Albert Brooks wrote, directed and stars in “Looking for Comedy in the Muslim World.” Whether he found any still remains a mystery.
A self-indulgent, toothless and meandering satire, the film essentially consists of Brooks being himself on cue — that is, neurotically grousing — as he travels to India and Pakistan on a government mission.
The title suggests that the movie couldn’t be more relevant. And to be fair, it is a clever premise. “What makes you laugh?” Brooks asks strangers over and over as Maya (Sheetal Sheth), his enthusiastic yet comically challenged assistant/translator, takes notes by his side.
But he never comes up with an answer, and it almost seems as if that was never his intention anyway, even though he’s saddled with crafting a 500-page report of his findings.
“Looking for Comedy in the Muslim World” allows Brooks to trot out some of his old stand-up routines, including his deconstruction of the traditional ventriloquist act. (It’s easy to forget that, long before movies like “Lost in America” and “Broadcast News,” Brooks got his start nearly 40 years ago performing on Steve Allen’s and Ed Sullivan’s shows and the “Tonight” show, among other variety programs.)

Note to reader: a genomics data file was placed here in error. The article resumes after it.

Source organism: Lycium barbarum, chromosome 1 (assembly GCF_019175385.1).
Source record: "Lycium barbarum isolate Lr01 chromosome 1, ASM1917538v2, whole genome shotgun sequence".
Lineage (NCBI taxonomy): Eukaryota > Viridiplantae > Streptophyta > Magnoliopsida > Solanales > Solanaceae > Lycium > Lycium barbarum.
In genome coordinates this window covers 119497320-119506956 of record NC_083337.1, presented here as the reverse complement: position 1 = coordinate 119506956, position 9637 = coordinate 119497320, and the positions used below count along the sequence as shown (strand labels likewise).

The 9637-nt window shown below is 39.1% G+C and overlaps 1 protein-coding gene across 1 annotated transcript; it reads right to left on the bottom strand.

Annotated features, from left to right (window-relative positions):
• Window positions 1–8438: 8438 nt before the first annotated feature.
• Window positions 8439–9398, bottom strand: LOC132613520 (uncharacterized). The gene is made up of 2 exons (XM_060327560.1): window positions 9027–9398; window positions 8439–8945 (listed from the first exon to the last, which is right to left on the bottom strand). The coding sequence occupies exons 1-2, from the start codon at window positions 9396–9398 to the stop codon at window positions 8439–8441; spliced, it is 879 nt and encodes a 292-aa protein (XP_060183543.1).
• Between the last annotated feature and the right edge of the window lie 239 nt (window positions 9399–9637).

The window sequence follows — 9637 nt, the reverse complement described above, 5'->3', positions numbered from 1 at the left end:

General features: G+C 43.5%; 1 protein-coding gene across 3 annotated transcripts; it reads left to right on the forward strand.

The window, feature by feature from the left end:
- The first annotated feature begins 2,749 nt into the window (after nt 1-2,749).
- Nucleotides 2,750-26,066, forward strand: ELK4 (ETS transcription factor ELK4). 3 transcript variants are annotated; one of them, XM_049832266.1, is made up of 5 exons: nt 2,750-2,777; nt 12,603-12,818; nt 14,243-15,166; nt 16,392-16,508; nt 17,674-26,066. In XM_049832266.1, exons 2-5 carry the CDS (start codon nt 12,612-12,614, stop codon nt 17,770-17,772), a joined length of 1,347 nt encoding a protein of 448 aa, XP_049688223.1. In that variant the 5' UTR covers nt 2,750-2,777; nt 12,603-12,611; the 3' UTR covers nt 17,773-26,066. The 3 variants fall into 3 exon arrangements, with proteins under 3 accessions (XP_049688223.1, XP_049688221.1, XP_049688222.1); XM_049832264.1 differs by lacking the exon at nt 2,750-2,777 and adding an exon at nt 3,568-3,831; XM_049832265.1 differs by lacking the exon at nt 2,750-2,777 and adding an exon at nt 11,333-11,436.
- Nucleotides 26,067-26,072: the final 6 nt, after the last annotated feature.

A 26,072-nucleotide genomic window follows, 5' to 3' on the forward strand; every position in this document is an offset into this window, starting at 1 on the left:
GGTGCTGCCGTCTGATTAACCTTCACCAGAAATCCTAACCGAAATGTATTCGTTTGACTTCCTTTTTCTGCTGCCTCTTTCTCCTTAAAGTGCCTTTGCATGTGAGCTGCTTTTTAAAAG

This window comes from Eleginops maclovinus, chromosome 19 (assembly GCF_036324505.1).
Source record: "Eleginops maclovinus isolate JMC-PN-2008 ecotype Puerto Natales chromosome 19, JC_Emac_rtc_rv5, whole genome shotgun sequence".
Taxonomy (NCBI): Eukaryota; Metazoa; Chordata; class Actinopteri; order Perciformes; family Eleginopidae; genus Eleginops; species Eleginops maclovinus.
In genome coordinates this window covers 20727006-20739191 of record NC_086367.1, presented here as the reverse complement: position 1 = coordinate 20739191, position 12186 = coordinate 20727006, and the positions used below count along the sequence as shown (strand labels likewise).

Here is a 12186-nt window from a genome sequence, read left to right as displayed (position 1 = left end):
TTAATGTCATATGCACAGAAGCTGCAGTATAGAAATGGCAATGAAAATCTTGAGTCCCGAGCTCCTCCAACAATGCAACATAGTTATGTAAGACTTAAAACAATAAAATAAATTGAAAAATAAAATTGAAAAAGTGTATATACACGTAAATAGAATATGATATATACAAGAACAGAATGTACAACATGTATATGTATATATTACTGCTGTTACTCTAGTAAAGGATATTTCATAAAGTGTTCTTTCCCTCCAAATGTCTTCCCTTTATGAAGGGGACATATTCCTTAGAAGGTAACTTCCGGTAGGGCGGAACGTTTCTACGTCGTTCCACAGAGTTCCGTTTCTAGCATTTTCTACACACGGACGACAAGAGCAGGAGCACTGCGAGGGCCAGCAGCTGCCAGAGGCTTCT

Here and there, he does hit the mark with some of his absurdist observations. He can even laugh at himself at the film’s start by having Penny Marshall trash him for co-starring in the needless, over-the-top remake of “The In-Laws.”
When he bombs on stage in front of an English-speaking audience in New Delhi, though, he gleans no insight. Conversely, when he causes a handful of Pakistanis to fall over laughing at the same material, all he can do is blindly exalt,” “I killed!” Never mind that they’d been smoking a hookah around a campfire all night.
Brooks has said he was inspired to make this movie after seeing how the world had changed post-Sept. 11 and wondering what role humor still played in it. The few political or religious elements he adds to the film feel cursory and tossed-in, though.
In one instance, he meets with representatives of the Al-Jazeera Arab television network for what he believes will be an interview about his research project. Instead, they want him to star in a sitcom they’re developing, which translates into English as “That Darn Jew.” It’s a bit of sketch humor — it comes and goes without really registering.
Later, and more glaringly, is the abrupt suggestion that Brooks’ presence has inspired troop build-up in preparation for possible battle along the Indian-Pakistani border. This isn’t just a half-baked idea that Brooks abandons as quickly as he introduces it; even worse in a comedy, it just plain isn’t funny.